Amtrak President David L. Gunn apologized to Virginia commuters yesterday afternoon for lengthy delays on commuter trains operated by Amtrak that were ordered to crawl at 15 mph Thursday evening because of the weather, while freight trains were allowed to travel at 40 mph.
Virginia Railway Express and Maryland MARC trains were delayed for up to five hours when CSX Transportation and Norfolk Southern Corp. placed the speed limit on all passenger trains because of flash flood warnings.
Freight trains, however, were allowed the higher speed limit on both railroads, and officials said some commuter trains were delayed further when some CSX freight trains were allowed to overtake and pass the slower passenger trains.
Amtrak operates VRE trains under contract. Officials at VRE and MARC joined Gunn in criticizing CSX and said they would ask for explanations from the railroad.
Commuter rail is the fastest-growing form of transit. However, commuter rail operations often must use the tracks of freight railroads, and tensions inevitably arise when the needs of freight and passengers clash.
Adam Hollingsworth, a CSX spokesman, said the speed restrictions were necessary for safety. He said CSX and Norfolk Southern have "the most aggressive safety programs in the railroad industry."
As for allowing faster freight train speeds, Hollingsworth said an engineering study is underway to determine exactly what the speed limit for freight and passengers should be in such conditions. That study was requested by VRE in the aftermath of the February snowstorm, during which CSX shut down all passenger service on its tracks.
No one yesterday criticized Norfolk Southern, which lifted its speed restrictions shortly after 6 p.m. Thursday, allowing VRE trains using its tracks to Manassas to speed up. The maximum delay on the Manassas line was 45 minutes, according to VRE.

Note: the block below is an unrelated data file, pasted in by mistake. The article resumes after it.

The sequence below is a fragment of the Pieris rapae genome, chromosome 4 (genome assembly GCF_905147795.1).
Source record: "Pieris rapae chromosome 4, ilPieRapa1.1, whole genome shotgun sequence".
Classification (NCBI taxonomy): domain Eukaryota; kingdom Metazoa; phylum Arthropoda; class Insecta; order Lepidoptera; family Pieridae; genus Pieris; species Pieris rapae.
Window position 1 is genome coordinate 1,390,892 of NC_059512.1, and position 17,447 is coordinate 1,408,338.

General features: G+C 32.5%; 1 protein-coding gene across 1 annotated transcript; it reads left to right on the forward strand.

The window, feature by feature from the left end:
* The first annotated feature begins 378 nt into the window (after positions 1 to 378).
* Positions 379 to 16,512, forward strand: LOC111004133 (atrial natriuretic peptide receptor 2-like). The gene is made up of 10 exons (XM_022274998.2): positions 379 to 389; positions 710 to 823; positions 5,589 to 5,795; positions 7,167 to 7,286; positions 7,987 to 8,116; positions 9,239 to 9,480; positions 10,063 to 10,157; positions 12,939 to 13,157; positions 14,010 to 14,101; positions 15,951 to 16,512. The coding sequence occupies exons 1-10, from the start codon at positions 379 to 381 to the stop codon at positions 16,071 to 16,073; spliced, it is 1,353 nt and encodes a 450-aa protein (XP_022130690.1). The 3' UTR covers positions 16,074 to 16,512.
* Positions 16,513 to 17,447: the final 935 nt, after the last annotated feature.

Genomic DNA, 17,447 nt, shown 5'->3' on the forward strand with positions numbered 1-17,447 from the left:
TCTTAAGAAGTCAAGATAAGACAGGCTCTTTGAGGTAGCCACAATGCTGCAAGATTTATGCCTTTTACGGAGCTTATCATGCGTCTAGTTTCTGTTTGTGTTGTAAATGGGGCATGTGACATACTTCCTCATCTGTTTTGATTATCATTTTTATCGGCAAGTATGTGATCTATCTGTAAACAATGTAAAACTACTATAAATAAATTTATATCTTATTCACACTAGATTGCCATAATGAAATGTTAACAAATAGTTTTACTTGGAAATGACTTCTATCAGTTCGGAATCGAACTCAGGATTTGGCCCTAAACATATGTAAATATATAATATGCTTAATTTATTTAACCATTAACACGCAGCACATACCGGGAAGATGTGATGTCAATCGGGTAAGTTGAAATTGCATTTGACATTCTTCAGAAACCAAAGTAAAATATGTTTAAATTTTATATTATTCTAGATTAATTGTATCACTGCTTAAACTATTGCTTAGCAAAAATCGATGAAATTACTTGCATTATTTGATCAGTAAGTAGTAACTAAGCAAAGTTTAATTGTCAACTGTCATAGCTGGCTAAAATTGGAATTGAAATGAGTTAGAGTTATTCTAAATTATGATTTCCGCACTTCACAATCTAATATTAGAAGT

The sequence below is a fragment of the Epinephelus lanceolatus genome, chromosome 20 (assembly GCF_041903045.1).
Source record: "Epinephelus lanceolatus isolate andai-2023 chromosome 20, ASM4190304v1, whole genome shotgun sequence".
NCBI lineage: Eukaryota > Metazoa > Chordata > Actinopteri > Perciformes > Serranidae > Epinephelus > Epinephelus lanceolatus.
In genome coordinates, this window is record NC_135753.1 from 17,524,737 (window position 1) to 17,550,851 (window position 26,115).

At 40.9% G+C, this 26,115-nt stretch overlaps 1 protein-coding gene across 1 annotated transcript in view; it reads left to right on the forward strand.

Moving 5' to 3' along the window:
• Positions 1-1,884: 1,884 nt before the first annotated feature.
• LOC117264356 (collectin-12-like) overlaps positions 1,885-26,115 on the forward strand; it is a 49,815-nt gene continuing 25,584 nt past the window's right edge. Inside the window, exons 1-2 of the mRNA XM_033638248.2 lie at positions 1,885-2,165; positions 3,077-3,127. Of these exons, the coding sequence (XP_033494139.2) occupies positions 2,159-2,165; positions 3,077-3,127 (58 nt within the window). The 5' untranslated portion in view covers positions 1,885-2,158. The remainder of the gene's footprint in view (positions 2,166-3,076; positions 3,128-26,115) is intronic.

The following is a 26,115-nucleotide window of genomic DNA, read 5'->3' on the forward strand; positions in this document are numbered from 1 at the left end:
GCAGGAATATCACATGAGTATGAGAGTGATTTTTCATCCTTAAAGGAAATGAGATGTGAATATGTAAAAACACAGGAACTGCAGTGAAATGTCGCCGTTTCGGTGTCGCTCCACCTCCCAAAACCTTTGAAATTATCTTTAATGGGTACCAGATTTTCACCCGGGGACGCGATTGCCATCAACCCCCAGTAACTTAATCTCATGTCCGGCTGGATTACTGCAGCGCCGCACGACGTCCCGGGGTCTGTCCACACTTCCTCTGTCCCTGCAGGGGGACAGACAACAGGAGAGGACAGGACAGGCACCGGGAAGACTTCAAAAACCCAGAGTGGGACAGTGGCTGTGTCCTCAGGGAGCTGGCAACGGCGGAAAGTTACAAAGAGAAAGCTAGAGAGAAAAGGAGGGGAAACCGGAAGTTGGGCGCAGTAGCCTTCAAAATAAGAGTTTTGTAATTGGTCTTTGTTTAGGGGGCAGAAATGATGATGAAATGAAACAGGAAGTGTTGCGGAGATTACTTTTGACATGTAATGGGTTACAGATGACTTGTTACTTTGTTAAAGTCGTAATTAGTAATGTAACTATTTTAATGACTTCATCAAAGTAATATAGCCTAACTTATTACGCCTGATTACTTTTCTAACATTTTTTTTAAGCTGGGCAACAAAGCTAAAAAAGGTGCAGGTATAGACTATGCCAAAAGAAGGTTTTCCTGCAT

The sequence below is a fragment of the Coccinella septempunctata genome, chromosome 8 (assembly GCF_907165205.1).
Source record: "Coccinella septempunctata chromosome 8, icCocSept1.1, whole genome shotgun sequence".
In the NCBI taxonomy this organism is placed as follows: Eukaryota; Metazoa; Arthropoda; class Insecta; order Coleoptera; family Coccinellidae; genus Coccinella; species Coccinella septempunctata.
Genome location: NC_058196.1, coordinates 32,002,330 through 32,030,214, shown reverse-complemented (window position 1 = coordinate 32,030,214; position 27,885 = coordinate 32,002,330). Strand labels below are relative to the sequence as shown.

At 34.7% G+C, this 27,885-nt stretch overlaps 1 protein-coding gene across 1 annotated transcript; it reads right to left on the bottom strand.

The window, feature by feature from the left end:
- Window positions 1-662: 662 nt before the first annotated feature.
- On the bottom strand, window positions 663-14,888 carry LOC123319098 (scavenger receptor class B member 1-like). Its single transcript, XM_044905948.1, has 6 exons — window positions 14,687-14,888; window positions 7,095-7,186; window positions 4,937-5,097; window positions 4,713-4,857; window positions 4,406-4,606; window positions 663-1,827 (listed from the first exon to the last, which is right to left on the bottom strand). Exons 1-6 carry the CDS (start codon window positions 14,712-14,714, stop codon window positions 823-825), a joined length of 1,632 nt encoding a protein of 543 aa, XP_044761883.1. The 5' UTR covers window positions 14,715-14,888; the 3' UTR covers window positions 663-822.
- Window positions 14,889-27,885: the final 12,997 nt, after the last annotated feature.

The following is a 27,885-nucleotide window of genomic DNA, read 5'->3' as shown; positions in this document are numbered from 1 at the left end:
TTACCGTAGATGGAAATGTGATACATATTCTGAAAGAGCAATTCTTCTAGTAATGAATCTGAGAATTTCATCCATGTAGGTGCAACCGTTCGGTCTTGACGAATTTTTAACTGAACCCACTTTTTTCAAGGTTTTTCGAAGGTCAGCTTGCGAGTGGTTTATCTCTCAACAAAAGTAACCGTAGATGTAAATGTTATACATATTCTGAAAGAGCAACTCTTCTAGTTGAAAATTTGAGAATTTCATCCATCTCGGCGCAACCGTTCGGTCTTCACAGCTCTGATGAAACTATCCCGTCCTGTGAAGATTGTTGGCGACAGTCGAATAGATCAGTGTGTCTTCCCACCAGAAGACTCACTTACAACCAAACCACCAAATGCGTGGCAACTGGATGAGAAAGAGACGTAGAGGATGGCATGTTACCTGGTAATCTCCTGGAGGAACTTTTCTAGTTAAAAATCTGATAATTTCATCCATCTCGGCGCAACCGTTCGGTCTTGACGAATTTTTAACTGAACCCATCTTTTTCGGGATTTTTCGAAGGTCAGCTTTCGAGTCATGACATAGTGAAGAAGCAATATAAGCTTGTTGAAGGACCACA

CSX did not lift its restrictions till 9 p.m., producing lengthy delays during rush hour. Hollingsworth said the limits were lifted later because it takes more time to perform federally mandated inspections on the longer CSX lines than on the shorter Norfolk Southern line to Manassas.
Hollingsworth said that without a "rigorous factual analysis," it would not be "safe or appropriate" to change speed limits in certain weather conditions.
In a note to passengers left in the seats on VRE trains, Gunn said CSX senior management had assured him after the snowstorm that "speed restrictions on passenger trains would be no more restrictive than those for freights."
"For what it's worth," Gunn wrote, "last night I contacted a senior CSX official and expressed my outrage."
VRE's chief of operations, Pete Sklannik Jr., called CSX's actions unacceptable.
"Last night is another example of putting freight trains ahead of people and their families," Sklannik said in an e-mail note to VRE customers. "Rest assured, we are going to continue to pursue this to ensure that our passengers receive the type of service that will allow them to commute in a safe and timely manner."
The Federal Railroad Administration requires that railroads have an operating plan for flash flood conditions and that track be inspected during such warnings, but it does not set specific speed limits. A Railroad Administration source said officials will talk to CSX and Norfolk Southern about their programs.
The requirement for a flash flood plan grew out of a 1997 wreck of the Los Angeles-Chicago Amtrak train, the Southwest Chief, which derailed at 90 mph near Kingman, Ariz., because of a flash flood. There were injuries but no deaths in that wreck.